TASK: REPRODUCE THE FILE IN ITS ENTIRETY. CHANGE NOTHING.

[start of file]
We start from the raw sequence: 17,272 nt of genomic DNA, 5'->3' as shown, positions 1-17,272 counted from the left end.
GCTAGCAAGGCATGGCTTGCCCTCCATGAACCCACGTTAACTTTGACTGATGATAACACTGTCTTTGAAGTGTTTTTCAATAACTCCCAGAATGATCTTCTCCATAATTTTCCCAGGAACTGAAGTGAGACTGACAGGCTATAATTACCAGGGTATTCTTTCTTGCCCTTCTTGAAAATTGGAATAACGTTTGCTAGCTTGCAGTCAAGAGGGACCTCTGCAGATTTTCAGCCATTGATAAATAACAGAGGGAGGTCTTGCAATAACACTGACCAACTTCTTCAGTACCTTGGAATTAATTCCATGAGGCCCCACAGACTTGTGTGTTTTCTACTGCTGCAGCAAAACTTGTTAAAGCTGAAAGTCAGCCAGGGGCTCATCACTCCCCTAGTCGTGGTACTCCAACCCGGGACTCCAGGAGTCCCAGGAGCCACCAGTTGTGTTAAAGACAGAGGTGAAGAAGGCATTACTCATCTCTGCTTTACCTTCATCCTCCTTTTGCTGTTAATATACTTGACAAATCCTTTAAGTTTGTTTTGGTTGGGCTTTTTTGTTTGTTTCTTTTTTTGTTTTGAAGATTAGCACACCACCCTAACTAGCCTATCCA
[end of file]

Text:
We start from the raw sequence: 17,272 nt of genomic DNA, 5'->3' as shown, positions 1-17,272 counted from the left end.
GCTAGCAAGGCATGGCTTGCCCTCCATGAACCCACGTTAACTTTGACTGATGATAACACTGTCTTTGAAGTGTTTTTCAATAACTCCCAGAATGATCTTCTCCATAATTTTCCCAGGAACTGAAGTGAGACTGACAGGCTATAATTACCAGGGTATTCTTTCTTGCCCTTCTTGAAAATTGGAATAACGTTTGCTAGCTTGCAGTCAAGAGGGACCTCTGCAGATTTTCAGCCATTGATAAATAACAGAGGGAGGTCTTGCAATAACACTGACCAACTTCTTCAGTACCTTGGAATTAATTCCATGAGGCCCCACAGACTTGTGTGTTTTCTACTGCTGCAGCAAAACTTGTTAAAGCTGAAAGTCAGCCAGGGGCTCATCACTCCCCTAGTCGTGGTACTCCAACCCGGGACTCCAGGAGTCCCAGGAGCCACCAGTTGTGTTAAAGACAGAGGTGAAGAAGGCATTACTCATCTCTGCTTTACCTTCATCCTCCTTTTGCTGTTAATATACTTGACAAATCCTTTAAGTTTGTTTTGGTTGGGCTTTTTTGTTTGTTTCTTTTTTTGTTTTGAAGATTAGCACACCACCCTAACTAGCCTATCCA